Dr. Boughey on Reducing False Negatives in SLN Surgery

Judy C. Boughey, MD
Published: Wednesday, Dec 05, 2012

Judy C. Boughey, MD, associate professor of surgery at the Mayo Clinic in Rochester, Minnesota, discusses surgical techniques examined in the American College of Surgeons Oncology Group (ACOSOG) Z1071 study that could help minimize the false negative rates experienced with sentinel lymph node (SLN) surgery.

The Z1071 trial found that SLN surgery was able to detect residual nodal disease in approximately 91.2% of women with early-stage breast cancer, following neoadjuvant chemotherapy. However, the false negative rate for those receiving SLN surgery was 12.6%. Boughey notes that a clinically acceptable false negative rate is generally considered to be 8-10%, warranting further investigation into approaches that reduce this rate.

In general, the Z1071 trial found that using both a blue dye and radiolabeled colloid mapping agent decreased the false negative rate to 10.8% and when more than 3 SLN were examined the rate decreased to 9.1%. Combining these approaches could further reduce the false negative rate into a clinically acceptable level, Boughey believes.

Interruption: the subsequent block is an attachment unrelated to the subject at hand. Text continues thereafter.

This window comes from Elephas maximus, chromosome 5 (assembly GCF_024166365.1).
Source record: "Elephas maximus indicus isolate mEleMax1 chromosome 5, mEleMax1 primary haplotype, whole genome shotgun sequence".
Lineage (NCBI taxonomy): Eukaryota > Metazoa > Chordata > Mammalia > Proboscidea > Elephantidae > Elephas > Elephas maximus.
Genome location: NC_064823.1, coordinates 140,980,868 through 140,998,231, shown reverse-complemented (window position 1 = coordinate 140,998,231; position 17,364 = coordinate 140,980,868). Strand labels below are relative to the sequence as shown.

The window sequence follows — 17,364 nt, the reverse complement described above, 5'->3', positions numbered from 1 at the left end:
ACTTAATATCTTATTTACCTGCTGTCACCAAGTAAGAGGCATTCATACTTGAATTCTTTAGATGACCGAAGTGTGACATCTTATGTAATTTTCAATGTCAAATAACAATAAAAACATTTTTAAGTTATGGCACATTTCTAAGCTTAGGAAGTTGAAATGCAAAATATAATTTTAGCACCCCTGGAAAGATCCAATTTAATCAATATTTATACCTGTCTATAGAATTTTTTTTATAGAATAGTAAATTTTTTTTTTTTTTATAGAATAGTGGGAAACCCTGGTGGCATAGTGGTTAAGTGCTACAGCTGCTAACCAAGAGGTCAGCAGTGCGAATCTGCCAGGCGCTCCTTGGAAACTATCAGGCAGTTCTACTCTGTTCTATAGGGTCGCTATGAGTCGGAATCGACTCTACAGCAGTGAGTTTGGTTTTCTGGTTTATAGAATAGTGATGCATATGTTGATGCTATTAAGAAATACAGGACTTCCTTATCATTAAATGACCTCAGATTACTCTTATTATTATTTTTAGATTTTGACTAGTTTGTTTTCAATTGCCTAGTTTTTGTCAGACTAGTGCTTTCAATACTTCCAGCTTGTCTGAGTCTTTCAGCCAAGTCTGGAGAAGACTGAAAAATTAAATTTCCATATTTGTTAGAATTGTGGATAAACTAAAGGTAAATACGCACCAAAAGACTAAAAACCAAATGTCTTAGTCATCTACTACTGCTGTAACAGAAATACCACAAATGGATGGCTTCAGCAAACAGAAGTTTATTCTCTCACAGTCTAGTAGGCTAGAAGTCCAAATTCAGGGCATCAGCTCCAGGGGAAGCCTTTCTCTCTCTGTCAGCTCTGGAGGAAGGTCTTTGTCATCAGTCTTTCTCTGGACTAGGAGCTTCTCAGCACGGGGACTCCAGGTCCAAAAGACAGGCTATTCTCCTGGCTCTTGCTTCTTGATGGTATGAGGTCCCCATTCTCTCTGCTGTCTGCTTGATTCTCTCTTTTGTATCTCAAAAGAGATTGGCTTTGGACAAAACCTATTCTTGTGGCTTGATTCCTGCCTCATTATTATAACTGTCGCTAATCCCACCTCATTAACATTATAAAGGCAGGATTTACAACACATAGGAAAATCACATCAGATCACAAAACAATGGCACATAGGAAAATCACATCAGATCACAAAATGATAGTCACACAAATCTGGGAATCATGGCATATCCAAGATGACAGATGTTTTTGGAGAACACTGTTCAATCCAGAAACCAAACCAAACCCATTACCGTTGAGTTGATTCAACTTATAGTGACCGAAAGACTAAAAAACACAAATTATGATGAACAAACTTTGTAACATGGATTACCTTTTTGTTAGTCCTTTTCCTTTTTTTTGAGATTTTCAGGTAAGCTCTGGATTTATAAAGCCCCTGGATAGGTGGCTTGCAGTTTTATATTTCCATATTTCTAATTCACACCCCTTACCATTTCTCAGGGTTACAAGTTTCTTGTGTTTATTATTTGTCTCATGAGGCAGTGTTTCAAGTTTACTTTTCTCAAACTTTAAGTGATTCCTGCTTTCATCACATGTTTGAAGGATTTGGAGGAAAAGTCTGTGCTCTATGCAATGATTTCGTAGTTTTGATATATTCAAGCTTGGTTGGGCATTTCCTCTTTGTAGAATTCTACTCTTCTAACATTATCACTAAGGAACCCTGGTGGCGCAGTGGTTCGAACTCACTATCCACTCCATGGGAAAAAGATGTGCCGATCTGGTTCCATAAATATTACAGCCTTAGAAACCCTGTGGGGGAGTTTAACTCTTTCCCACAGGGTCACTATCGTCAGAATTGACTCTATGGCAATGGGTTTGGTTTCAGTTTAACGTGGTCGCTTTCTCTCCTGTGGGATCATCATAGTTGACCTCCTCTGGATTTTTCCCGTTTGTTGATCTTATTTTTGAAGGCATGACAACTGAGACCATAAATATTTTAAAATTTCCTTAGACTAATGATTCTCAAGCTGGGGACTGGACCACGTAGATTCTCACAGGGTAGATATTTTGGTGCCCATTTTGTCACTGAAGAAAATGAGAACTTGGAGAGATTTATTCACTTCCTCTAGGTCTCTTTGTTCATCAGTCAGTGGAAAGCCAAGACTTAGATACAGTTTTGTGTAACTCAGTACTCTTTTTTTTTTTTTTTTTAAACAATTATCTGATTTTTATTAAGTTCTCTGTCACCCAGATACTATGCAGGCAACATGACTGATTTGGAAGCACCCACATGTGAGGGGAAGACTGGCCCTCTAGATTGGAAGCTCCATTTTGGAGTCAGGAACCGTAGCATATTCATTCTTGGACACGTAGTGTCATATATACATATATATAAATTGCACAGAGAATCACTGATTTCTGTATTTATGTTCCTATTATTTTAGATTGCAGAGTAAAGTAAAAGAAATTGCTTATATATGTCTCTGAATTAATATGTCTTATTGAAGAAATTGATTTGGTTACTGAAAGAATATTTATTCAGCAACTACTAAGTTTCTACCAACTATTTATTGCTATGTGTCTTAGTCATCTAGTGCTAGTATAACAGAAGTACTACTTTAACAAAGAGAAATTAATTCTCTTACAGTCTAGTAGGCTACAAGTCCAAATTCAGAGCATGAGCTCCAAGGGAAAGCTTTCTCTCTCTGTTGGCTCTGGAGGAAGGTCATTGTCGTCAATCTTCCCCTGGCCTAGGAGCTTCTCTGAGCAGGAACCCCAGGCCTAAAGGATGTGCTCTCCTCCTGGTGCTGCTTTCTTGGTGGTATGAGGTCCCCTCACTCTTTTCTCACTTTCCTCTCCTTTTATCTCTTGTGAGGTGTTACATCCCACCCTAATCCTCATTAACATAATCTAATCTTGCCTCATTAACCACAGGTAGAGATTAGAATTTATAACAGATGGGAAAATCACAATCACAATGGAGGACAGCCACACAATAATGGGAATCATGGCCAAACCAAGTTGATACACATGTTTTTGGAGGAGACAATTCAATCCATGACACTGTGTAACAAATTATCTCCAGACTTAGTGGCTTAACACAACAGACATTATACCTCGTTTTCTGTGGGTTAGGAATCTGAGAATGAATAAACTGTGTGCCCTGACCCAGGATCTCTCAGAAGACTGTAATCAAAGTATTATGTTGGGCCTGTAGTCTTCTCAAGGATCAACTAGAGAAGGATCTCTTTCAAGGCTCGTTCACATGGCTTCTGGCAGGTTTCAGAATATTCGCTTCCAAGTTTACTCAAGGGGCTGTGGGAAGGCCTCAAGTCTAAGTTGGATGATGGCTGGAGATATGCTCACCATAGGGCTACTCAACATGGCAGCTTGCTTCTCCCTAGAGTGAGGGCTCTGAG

<<< View coverage from the 2012 SABCS

Judy C. Boughey, MD, associate professor of surgery at the Mayo Clinic in Rochester, Minnesota, discusses surgical techniques examined in the American College of Surgeons Oncology Group (ACOSOG) Z1071 study that could help minimize the false negative rates experienced with sentinel lymph node (SLN) surgery.

The Z1071 trial found that SLN surgery was able to detect residual nodal disease in approximately 91.2% of women with early-stage breast cancer, following neoadjuvant chemotherapy. However, the false negative rate for those receiving SLN surgery was 12.6%. Boughey notes that a clinically acceptable false negative rate is generally considered to be 8-10%, warranting further investigation into approaches that reduce this rate.

In general, the Z1071 trial found that using both a blue dye and radiolabeled colloid mapping agent decreased the false negative rate to 10.8% and when more than 3 SLN were examined the rate decreased to 9.1%. Combining these approaches could further reduce the false negative rate into a clinically acceptable level, Boughey believes.

<<< View coverage from the 2012 SABCS


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